It is important to state the essential HRM problem identified here concerns managing cultural difference and, as such, it is important to cite some definitions of culture and the ‘dimensions’ of difference just so as to elucidate the problems at hand. To Handy (1995: p.181), culture “conveys more of the feeling of a pervasive way of life, or set of norms. In institutions there are deep-set beliefs about the way work should be organized, the way authority should be exercised, people rewarded, people controlled.” Geert Hofstede (1991: p.5), who was/is a seminal writer on the topic, states that culture is “the collective programming of the mind which distinguishes the members of one group or category of people from another.” He notes that culture is not in the gift of the individual but to the group that they are a part of.
While the above refers to national culture it is also noteworthy that organisations develop their own culture and though it is heavily informed by national culture it often has distinct qualities which can be informed by the sector the business is in, the qualities of the leader, etc. Thus, West (1997: p.77) cites Slocum’s (1995) definition of culture “as the basic, taken-for-granted assumptions and deep patterns of meaning shared by institutional participation and manifestations of these assumptions.” West (1997: p.77) considers that “institutional culture has major constraining or facilitating effects on the successful implementation and maintenance of innovation within institutions.” Finally, but noteworthy, is the succinct and well known definition of culture offered by Drennan (1992: p.3) as being “how things are done around here.”
Hofstede (1991) notes the myriad ways in which national culture impacts the institution and this gives us an insight into why the ‘international manager’ confronts so many problems. Thus, he identifies the layers of culture-based mental programming people face: national; regional/ethnic/religious; gender; generational; social class; institutional or corporate; and so forth. This notion by Hofstede provides the HR manager with numerous avenues that assist in making international business successful.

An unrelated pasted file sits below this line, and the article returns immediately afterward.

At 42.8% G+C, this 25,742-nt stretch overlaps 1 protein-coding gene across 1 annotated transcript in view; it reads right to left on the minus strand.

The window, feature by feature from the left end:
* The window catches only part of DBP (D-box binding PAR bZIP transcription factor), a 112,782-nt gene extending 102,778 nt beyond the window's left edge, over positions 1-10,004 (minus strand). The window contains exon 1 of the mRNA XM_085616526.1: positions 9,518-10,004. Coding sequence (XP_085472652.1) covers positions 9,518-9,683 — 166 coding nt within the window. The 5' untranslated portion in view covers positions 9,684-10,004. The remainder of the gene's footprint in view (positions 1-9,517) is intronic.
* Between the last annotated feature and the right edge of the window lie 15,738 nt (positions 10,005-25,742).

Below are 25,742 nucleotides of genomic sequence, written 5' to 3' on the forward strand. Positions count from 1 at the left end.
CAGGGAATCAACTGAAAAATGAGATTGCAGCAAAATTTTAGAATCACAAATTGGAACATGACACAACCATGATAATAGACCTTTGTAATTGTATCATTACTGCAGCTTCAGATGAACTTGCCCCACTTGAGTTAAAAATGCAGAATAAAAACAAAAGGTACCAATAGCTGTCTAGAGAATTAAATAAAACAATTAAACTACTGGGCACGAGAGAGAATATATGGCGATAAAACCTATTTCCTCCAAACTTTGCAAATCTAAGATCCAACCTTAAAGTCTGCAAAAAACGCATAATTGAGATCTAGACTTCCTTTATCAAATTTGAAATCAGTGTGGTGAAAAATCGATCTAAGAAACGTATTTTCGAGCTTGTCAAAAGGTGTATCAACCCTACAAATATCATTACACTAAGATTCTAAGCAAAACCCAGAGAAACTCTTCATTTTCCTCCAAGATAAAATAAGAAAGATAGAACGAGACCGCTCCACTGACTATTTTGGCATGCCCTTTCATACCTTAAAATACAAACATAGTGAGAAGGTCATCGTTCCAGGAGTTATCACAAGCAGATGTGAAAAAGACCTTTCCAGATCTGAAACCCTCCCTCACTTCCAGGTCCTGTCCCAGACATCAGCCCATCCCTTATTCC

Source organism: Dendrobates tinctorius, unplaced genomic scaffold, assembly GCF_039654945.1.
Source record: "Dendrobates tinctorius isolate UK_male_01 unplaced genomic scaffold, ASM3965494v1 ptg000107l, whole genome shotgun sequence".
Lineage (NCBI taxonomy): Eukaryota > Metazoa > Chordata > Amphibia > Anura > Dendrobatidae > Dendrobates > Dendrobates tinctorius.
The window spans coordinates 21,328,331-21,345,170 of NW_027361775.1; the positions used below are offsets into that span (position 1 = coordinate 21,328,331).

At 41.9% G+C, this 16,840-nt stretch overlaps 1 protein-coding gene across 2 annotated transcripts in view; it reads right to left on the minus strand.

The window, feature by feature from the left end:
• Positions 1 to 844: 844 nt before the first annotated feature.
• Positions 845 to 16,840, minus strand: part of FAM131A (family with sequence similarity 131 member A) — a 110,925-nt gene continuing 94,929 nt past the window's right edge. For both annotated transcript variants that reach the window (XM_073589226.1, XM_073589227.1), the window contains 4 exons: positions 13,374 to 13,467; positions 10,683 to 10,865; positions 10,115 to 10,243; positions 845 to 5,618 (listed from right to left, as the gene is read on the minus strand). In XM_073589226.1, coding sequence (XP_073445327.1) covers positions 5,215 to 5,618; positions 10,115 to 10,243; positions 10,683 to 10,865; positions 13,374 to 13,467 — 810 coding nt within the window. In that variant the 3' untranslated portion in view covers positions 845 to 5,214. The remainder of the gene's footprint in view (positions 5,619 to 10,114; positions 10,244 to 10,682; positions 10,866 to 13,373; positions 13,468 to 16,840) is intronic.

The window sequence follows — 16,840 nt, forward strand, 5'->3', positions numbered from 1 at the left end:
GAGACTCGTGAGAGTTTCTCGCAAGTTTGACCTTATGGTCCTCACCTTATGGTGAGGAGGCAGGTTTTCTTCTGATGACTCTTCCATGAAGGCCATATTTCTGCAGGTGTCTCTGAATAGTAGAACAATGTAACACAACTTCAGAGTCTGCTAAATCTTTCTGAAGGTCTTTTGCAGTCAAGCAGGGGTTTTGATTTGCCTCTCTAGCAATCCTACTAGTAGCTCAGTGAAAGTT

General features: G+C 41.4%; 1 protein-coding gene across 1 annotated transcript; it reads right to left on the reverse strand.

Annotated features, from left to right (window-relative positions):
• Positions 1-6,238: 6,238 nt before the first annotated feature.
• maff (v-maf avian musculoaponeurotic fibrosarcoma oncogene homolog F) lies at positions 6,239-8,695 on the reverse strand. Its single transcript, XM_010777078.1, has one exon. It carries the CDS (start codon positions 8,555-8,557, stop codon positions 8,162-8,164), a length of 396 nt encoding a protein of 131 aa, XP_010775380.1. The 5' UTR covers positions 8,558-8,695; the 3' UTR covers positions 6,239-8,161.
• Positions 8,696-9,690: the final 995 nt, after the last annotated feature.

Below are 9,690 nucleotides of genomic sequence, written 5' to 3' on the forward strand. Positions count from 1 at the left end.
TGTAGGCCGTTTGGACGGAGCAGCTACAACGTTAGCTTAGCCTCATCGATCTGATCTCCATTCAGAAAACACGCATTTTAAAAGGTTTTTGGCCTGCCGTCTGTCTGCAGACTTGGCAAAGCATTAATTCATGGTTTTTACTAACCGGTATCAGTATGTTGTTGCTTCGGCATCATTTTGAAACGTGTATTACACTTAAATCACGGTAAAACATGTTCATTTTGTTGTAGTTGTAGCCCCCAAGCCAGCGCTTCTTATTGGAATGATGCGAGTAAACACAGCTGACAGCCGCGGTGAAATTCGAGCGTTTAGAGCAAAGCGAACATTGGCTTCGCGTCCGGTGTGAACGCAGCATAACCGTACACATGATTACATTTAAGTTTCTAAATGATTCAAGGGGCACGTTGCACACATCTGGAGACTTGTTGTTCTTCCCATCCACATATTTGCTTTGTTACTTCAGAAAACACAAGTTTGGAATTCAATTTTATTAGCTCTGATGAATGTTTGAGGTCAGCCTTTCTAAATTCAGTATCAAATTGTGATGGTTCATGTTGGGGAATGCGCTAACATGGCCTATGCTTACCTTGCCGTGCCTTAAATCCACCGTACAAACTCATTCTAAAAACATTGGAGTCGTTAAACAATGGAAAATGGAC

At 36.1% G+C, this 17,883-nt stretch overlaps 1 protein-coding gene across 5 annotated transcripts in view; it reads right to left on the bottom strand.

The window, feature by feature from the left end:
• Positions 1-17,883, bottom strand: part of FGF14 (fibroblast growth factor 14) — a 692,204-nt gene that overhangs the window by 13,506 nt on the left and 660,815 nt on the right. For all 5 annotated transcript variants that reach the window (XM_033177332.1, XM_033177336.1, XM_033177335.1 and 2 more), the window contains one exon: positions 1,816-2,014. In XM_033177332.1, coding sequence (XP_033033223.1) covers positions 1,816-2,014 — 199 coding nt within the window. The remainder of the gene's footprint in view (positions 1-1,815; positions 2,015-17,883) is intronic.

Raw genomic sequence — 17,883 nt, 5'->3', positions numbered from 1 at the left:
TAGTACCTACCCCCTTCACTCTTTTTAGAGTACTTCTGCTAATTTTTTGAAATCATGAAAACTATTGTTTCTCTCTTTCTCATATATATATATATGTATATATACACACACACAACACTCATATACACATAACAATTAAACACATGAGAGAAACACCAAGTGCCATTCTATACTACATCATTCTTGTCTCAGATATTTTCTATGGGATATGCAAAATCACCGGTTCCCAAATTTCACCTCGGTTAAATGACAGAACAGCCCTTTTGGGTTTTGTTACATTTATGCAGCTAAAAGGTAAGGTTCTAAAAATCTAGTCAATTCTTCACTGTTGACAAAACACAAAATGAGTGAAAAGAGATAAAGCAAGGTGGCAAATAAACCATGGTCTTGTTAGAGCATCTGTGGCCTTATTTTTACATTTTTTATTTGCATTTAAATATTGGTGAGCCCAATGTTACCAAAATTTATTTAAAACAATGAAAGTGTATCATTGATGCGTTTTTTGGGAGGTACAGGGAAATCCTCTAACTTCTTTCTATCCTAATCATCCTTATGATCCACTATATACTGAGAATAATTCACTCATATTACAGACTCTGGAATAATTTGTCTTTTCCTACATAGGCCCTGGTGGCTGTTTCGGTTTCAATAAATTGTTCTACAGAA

For instance a company like Apple has a strategic positioning that is described as positioning the firm or a brand in the industry to make it competitive. Strategic positioning is critical given that the industry is always changing and therefore it is critical to ensure that it is not affected. Apple is one company that has been able to position its brand as one that leads in technology in both computers and smart phones. The Human Resource Department of Apple focuses on helping the company position its products as easy to use where it changed from marketing computers to artistic people into developers of iPad, iphone and iTunes. Due to strategic position, Apple Inc has been able to stand out among other technology-based companies such as Sony, Blackberry and Dell among others.
A company such as Apple may rely on various strategies to maximize on the profit made. One of these strategies is to cut down on its operation expenses as this makes the cost of the production low and therefore the price of product may be set higher. The other strategy that may be used to maximize profit by Apple Company is to increase the number of sales as higher sales means that the company is able to benefit from economies of scale. This has been witnessed following numerous instances that HR manager emphasize that increase of sales can be enhanced through promotion, advertisement and after sales service. Lastly, the company may rely on forming relationships with customers to ensure that it maintains customer loyalty that translates to a higher customer base.